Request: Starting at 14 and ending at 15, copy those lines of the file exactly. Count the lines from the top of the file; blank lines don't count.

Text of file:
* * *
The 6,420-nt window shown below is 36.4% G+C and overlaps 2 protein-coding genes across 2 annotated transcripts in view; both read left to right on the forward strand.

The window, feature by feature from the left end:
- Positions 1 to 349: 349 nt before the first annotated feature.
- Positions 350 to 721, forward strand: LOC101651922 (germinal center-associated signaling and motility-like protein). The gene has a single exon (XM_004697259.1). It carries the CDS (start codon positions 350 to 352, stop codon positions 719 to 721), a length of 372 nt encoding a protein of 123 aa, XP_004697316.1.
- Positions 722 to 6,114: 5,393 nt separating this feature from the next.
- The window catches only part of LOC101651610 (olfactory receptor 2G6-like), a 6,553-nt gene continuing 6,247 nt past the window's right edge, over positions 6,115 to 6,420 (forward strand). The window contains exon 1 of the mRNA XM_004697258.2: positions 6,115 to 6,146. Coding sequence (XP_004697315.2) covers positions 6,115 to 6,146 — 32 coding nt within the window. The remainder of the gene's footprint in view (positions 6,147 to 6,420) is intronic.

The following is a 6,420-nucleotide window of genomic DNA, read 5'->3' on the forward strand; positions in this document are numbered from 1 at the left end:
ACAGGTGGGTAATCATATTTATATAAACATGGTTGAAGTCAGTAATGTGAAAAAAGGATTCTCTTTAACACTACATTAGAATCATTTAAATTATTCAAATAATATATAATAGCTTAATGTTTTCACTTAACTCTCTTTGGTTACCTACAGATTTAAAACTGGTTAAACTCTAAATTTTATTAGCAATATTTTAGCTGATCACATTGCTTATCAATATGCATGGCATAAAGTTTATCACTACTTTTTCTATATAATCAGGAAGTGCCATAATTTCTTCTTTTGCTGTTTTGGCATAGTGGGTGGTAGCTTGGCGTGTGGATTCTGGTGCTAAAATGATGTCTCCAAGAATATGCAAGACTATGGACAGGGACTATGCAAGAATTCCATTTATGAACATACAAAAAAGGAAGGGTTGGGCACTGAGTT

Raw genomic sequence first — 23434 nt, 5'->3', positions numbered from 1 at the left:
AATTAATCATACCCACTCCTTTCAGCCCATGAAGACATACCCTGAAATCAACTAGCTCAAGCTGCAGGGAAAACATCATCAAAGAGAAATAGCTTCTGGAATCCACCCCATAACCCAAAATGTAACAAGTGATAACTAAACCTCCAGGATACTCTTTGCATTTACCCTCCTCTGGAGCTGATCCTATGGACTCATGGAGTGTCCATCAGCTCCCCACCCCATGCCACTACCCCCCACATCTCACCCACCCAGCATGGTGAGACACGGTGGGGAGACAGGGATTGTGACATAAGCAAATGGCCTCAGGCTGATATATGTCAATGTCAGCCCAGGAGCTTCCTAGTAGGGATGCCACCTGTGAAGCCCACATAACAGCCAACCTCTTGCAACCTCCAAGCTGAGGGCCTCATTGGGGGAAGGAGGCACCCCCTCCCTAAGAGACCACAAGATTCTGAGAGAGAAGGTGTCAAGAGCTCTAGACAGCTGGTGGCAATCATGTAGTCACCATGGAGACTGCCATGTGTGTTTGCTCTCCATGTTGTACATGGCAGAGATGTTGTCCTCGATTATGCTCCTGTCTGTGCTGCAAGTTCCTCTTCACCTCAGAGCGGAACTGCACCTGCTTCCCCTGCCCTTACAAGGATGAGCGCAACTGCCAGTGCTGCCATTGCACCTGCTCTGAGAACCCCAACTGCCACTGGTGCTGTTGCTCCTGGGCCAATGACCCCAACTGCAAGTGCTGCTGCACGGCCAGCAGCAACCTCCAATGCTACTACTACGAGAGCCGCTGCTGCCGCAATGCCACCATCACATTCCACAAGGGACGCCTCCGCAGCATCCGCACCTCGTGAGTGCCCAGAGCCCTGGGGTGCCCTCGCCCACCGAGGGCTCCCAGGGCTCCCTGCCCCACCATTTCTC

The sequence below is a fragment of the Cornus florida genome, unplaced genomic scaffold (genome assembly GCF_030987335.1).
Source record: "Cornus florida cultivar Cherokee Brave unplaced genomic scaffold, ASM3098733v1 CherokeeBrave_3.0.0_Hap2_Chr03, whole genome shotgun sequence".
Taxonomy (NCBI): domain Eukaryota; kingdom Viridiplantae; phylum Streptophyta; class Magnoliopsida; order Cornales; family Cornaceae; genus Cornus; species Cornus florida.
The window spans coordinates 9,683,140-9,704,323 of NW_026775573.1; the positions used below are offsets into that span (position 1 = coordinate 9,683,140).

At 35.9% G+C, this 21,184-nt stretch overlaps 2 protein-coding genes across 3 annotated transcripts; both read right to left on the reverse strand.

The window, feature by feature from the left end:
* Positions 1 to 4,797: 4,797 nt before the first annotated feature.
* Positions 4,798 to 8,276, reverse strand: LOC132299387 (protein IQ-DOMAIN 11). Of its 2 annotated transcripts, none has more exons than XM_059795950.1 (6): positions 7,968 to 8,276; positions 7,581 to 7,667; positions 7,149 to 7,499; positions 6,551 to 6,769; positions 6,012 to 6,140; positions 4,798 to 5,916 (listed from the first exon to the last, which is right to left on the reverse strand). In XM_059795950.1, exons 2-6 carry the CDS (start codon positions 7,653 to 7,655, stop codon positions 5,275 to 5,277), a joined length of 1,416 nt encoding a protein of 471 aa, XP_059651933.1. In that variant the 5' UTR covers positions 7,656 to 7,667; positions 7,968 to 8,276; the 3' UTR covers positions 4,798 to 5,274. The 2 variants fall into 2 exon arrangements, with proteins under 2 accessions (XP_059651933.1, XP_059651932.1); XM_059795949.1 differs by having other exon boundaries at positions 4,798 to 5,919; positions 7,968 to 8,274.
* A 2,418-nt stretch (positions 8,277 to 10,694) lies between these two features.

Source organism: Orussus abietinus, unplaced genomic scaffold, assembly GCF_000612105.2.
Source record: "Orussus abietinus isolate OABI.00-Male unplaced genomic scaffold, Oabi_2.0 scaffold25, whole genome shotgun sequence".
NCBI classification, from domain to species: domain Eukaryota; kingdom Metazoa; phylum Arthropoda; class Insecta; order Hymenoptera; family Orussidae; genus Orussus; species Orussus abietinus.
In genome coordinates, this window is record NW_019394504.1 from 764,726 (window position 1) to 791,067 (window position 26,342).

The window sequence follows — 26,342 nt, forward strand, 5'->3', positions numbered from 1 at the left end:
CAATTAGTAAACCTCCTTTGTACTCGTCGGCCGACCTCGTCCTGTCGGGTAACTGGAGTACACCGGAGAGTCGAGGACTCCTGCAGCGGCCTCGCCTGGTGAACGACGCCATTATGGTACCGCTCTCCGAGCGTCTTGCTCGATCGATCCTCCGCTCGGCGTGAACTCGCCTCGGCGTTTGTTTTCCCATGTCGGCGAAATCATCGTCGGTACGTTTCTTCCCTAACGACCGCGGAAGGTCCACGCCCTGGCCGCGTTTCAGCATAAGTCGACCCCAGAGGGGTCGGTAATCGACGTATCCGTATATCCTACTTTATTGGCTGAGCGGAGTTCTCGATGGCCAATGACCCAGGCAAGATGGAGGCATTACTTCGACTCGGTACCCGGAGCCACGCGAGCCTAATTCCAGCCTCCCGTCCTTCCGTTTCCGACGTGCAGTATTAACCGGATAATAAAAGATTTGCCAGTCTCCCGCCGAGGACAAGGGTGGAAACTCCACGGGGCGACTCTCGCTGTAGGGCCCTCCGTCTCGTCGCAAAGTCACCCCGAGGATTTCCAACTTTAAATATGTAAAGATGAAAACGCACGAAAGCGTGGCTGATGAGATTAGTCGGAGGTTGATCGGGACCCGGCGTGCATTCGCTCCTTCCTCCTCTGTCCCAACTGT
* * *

The window spans coordinates 9,683,140-9,704,323 of NW_026775573.1; the positions used below are offsets into that span (position 1 = coordinate 9,683,140).

At 35.9% G+C, this 21,184-nt stretch overlaps 2 protein-coding genes across 3 annotated transcripts; both read right to left on the reverse strand.